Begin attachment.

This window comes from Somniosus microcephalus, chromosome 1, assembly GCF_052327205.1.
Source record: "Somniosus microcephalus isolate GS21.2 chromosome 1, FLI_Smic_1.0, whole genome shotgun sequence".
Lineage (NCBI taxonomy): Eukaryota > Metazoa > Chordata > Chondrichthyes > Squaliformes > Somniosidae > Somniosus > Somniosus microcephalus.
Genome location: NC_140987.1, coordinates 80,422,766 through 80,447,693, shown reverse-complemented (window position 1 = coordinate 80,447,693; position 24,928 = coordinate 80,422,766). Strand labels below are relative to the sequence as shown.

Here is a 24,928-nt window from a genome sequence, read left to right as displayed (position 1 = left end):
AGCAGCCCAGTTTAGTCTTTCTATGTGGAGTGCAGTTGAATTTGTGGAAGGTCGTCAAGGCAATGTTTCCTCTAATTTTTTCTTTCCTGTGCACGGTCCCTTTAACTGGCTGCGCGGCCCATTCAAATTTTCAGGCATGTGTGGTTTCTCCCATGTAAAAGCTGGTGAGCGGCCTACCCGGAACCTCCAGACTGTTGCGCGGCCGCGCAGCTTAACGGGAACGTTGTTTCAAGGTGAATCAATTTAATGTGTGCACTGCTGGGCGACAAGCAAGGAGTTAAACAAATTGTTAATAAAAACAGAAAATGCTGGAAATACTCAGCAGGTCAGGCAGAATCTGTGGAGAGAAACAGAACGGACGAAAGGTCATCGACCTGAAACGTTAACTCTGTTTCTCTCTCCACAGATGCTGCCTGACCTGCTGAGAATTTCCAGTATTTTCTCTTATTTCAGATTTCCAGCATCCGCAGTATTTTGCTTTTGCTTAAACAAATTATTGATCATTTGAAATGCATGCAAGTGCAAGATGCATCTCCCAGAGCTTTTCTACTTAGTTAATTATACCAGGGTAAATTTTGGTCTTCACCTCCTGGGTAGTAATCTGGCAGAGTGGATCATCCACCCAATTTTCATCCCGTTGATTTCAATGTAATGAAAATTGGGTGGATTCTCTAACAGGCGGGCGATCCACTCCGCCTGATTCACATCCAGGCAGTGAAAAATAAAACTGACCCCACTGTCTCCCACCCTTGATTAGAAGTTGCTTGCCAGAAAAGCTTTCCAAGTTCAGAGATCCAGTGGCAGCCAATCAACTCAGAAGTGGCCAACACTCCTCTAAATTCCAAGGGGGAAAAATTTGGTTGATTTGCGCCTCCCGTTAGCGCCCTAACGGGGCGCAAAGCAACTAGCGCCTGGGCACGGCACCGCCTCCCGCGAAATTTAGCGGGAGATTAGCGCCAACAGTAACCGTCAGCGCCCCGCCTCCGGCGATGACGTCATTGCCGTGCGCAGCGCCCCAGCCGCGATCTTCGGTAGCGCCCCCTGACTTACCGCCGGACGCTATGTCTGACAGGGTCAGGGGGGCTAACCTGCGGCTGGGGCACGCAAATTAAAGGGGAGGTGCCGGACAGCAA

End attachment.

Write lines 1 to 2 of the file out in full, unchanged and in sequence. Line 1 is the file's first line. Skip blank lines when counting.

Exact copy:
This window comes from Somniosus microcephalus, chromosome 1, assembly GCF_052327205.1.
Source record: "Somniosus microcephalus isolate GS21.2 chromosome 1, FLI_Smic_1.0, whole genome shotgun sequence".